The deep blood red that the two guys are wearing is symbolic of their lust for Susanna. Red, I believe, sex or passion whether it be good or bad. The gold that Susanna is wearing gives her some authority in the painting and also an angle like presence as gold represents the heavens. The colors seem very realistic and must closely portray what this actual place must have looks like. Everything in the painting looks as if it is overlapping and this adds to the drama. Also, the figures seem to be very strategically placed in the setting.
There is Susana in the center, the to evil old men on the left and the maidens on the right giving the scene much balance. It looks as though he may have started from the back of the painting and moved forwads as the object got closer. He probably started with the building in the back and then moved his way up to the human figures. Even though the figures are put fairly close together there is obvious depth. If there wasn’t any perspective in the painting I don’t think it would have depth and would come out rather flat and dull.
The perception of depth in this work of are seems to be very important in composing the message. The use of color might add some dimension but without depth they would still seem flat and dull. There are many things that suggest motion in this picture. Susanna’s hand is stretched out giving the impression that she is reaching out to them. The maids are pointing at theselves and also where they are going looking as if they are asking Susanna to follow them. They also look rather worried for her safety.
The maids are leaning forward while both of their right legs are extended behind them preparing for their next step making a very strong implication that they are walking rather quick. I don’t know if this is just me, but it looks as if the clouds fading into the distance faster than normal perhaps to represent the passing of time and they are golden suggesting the presence of God. I think that the way Massys has the two lurking men staring at Susanna and the two maids looking at her from the opposite direction make all the characters one.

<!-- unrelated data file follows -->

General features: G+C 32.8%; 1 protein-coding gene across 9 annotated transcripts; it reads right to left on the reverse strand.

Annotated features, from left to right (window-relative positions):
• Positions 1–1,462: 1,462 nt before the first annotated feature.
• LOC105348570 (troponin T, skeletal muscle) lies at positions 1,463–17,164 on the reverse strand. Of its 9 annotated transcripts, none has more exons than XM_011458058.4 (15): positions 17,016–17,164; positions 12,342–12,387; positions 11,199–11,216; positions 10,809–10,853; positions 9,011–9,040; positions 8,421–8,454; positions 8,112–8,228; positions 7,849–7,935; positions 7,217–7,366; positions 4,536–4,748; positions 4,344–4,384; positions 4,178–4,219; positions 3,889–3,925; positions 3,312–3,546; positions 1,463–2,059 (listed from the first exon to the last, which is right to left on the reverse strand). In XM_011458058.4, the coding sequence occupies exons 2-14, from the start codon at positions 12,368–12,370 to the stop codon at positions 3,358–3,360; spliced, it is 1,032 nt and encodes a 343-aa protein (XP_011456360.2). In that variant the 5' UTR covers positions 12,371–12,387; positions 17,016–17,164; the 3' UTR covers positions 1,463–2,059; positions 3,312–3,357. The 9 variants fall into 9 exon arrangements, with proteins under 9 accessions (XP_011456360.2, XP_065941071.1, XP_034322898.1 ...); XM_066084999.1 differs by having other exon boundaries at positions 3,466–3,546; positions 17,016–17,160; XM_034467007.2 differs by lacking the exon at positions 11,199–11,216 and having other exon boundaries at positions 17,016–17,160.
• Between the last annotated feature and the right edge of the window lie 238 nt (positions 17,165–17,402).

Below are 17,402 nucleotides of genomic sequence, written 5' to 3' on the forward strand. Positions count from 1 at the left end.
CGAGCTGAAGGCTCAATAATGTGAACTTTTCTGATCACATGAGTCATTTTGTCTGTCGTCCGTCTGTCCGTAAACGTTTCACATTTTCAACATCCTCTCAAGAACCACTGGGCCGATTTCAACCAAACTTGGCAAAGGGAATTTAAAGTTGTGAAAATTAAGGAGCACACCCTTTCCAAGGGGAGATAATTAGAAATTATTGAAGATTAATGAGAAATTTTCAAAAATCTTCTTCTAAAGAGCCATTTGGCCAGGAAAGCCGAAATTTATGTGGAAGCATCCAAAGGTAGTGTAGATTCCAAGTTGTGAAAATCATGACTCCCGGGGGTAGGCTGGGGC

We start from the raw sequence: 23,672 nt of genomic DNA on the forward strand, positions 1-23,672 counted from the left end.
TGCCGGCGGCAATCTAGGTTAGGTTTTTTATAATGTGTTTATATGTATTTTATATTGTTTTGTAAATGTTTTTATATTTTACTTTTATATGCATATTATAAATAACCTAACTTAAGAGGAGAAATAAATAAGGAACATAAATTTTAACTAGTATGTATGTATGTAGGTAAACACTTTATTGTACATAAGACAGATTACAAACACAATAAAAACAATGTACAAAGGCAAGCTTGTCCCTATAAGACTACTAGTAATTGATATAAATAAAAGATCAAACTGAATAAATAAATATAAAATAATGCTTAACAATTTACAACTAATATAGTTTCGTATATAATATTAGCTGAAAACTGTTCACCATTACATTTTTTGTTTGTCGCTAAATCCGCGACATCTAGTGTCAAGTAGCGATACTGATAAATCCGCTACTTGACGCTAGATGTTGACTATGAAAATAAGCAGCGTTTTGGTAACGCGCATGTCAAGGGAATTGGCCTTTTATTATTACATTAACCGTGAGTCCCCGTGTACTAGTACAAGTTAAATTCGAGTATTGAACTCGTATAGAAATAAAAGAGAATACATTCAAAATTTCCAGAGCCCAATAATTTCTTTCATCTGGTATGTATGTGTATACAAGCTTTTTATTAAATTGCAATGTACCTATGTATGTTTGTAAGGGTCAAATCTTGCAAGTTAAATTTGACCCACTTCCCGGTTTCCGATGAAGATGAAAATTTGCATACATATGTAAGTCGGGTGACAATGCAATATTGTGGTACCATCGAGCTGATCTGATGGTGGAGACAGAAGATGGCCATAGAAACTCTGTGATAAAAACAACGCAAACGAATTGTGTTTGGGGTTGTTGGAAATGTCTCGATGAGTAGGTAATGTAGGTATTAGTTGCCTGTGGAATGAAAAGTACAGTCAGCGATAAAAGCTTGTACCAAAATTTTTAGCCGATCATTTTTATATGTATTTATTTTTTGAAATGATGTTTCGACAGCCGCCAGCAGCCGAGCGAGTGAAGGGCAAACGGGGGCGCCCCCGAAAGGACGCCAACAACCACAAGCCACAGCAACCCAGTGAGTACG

Also their heads all lay on the same plane adding to the composition. The two benches that are on either side of Susanna lead the eye back into the painting so you experience the whole scene. It’s almost as if they are a Ying and Yang; the men want her to do bad things to them and her maids want to protect her and her good name. The creepy looks on these guys’ face give me the impression that they will blackmail the women in to getting what they want from her.
Also, unfortunately, they also appear to be powerful men and most likely have the means of doing so rather easily. The look as if perhaps they are part of the clergy somehow, and this ties back to the representation of the corruption going on in this time. Perhaps Massys was Protestant and was trying to convey her view of the Catholic order. Also their heads all lay on the same plane adding to the composition. The two benches that are on either side of Susanna lead the eye back into the painting so you experience the whole scene.